I would use a bit of that and definitely some fish sauce or soy sauce. What you are lacking, seems to me, is umami, which you'll get from a fermented product.
__________________
jennyema is online now   Reply With Quote
Old 06-22-2006, 05:34 PM   #6
Assistant Cook
 
Join Date: Jun 2006
Posts: 26
Quote:
Originally Posted by urmaniac13
A delicious new idea, especially for a grilled fish!! Do you mean coriander seeds, or coriander leaves here?
Oh Leaves sorry
__________________
kfarrell is offline   Reply With Quote
Old 06-22-2006, 05:44 PM   #7
Assistant Cook
 
Join Date: Jun 2006
Posts: 26
Quote:
Originally Posted by urmaniac13
Coconut milk would be a good idea. Even if it is not sweetened (I would prefer unsweetened myself...), the mild flavour of coconut will take the edge off the tartness of lime.
Great idea, I just wonder if it would turn my clear sauce into a creamy sauce though?
__________________
kfarrell is offline   Reply With Quote
Old 06-22-2006, 05:45 PM   #8
Assistant Cook
 
Join Date: Jun 2006
Posts: 26
Quote:
Originally Posted by jennyema
Many Vietnamese recipes call for a carmel-type syrup made from sugar and water, cooked till light brown.
Just reduce the water till it caramelizes on a pot?
__________________
kfarrell is offline   Reply With Quote
Old 06-22-2006, 05:49 PM   #9
Assistant Cook
 
Join Date: Jun 2006
Posts: 26
Quote:
Originally Posted by KellyM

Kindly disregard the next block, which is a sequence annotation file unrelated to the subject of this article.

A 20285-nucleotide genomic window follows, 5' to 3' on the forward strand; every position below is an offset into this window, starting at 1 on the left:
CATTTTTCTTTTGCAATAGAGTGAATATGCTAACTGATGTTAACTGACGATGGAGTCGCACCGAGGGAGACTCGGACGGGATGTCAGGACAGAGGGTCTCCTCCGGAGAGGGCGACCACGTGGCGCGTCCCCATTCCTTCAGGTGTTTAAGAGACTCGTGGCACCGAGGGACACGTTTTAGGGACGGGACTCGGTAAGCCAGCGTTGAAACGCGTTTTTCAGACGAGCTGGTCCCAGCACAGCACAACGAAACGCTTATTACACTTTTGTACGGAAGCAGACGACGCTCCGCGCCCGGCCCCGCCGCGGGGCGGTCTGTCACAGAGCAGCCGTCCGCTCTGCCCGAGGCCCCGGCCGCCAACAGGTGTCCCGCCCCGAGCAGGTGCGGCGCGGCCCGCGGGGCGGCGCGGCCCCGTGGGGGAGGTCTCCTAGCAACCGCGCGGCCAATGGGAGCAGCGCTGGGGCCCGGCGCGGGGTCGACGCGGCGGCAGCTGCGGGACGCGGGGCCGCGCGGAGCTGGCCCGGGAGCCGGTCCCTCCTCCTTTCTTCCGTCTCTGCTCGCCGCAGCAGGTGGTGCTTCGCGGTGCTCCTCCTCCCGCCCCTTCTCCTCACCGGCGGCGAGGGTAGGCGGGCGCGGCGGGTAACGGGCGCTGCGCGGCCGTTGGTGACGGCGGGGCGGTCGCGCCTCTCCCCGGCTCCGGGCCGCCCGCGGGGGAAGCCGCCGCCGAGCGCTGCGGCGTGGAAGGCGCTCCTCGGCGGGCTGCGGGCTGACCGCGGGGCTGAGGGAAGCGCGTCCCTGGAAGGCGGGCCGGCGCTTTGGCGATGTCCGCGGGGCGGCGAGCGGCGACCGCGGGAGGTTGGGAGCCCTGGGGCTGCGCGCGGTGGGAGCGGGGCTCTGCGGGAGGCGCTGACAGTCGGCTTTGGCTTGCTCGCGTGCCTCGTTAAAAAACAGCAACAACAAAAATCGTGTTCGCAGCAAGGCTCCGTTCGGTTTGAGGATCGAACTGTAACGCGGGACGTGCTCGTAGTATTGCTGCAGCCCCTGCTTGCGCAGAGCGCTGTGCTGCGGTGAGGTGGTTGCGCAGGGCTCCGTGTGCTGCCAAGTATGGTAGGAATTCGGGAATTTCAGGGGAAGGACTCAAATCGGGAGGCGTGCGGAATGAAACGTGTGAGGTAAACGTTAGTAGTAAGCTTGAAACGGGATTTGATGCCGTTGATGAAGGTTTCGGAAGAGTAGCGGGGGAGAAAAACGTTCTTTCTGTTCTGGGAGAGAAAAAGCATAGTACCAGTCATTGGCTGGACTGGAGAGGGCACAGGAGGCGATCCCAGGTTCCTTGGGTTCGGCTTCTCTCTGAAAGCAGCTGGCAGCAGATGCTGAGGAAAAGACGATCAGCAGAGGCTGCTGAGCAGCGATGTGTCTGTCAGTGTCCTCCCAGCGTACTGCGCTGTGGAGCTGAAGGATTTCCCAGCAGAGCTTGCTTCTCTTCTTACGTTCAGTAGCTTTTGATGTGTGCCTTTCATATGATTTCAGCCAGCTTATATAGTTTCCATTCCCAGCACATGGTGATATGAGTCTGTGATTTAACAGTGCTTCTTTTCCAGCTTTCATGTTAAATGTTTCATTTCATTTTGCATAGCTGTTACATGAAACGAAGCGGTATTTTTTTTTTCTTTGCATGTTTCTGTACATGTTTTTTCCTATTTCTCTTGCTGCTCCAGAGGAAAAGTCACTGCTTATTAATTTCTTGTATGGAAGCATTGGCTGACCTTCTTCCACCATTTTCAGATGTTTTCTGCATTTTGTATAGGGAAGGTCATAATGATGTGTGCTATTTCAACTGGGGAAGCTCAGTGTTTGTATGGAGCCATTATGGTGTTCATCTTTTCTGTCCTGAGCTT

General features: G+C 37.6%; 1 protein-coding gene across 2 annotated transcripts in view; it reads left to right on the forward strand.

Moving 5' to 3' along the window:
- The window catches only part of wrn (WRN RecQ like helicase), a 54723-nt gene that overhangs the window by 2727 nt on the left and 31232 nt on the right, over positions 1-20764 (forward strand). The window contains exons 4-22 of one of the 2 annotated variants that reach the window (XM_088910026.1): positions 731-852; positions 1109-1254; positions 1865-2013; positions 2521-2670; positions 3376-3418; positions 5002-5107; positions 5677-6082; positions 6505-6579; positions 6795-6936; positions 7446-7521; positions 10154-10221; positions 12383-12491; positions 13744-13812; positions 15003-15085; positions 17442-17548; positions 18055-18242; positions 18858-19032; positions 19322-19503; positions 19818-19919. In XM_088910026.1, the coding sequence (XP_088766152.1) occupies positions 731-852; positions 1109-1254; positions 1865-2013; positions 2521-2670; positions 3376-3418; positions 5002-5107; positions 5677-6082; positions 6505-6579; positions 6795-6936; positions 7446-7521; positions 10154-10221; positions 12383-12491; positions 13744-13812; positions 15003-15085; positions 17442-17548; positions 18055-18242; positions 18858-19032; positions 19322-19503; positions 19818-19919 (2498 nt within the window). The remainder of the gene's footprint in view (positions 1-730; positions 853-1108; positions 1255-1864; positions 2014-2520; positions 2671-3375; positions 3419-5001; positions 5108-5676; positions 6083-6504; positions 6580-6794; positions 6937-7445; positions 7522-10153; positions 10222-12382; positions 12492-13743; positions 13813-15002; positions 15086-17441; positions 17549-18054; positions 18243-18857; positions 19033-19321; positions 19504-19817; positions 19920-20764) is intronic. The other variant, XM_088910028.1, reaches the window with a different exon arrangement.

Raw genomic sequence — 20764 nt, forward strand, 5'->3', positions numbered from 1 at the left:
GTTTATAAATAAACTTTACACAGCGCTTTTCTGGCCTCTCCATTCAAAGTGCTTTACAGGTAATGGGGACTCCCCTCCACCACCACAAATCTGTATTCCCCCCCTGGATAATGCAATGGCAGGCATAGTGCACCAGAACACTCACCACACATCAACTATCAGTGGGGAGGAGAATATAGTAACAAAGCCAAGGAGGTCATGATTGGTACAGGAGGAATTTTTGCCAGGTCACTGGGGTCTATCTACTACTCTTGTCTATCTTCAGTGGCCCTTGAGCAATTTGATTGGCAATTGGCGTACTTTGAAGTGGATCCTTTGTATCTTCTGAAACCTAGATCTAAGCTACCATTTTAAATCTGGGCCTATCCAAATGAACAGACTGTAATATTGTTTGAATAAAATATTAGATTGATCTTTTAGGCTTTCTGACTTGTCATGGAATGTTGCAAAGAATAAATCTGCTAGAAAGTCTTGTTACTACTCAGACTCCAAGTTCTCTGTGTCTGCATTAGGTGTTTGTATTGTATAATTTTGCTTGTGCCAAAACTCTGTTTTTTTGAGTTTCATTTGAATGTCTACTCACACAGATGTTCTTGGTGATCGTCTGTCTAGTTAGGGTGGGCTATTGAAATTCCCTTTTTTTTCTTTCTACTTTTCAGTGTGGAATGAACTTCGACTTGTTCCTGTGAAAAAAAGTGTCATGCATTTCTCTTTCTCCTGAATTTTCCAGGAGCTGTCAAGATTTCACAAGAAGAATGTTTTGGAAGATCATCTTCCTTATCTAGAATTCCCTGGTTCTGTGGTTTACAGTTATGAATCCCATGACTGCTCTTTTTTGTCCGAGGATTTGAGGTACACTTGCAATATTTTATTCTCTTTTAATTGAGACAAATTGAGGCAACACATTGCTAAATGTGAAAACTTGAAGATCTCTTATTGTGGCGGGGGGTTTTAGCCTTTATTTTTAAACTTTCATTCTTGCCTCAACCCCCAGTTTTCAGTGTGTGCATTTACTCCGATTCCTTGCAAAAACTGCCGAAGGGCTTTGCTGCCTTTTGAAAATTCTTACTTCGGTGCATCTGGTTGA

I might try Thai basil, or even finely minced carrots.
Mince carrots? hmm that sounds interesting, what is your suggestion to mince them?

Basil is my favorite herb, I just love it's aroma. What are the differences between Basil and Thai Basil?

I just worry that I would need loads of it to remove the tartness. But in saying that, I don't mind the tartness anyway. So maybe the mix of corriander and Thai basil might work just to tame it a little.
__________________
kfarrell is offline   Reply With Quote
Old 06-22-2006, 05:53 PM   #10
Assistant Cook
 
Join Date: Jun 2006
Posts: 26
Quote:
Originally Posted by urmaniac13
Maybe reduce the amount of juice and add finely grated rinds will add the lime flavour
Yeah I thought of that, Lime zezt is amazing and would give richness. But I would loose fluid, which I need as the cornflour thickens what fluid is there. Maybe I could add some as well as the juice, it wont get rid of the tartness, but would add a nice flavour. Thanks
__________________

__________________
kfarrell is offline   Reply With Quote
Reply

Tags
None

Thread Tools
Display Modes

Posting Rules
You may not post new threads
You may not post replies
You may not post attachments
You may not edit your posts

BB code is On
Smilies are On
[IMG] code is On
HTML code is Off
Trackbacks are Off
Pingbacks are Off
Refbacks are Off



» Discuss Cooking on Facebook

Our Communities

Our communities encompass many different hobbies and interests, but each one is built on friendly, intelligent membership.

» More about our Communities

Automotive Communities

Our Automotive communities encompass many different makes and models. From U.S. domestics to European Saloons.

» More about our Automotive Communities

Marine Communities

Our Marine websites focus on Cruising and Sailing Vessels, including forums and the largest cruising Wiki project on the web today.

» More about our Marine Communities


Copyright 2002- Social Knowledge, LLC All Rights Reserved.

All times are GMT -5. The time now is 02:57 PM.


Powered by vBulletin® Version 3.8.8 Beta 4
Copyright ©2000 - 2016, Jelsoft Enterprises Ltd.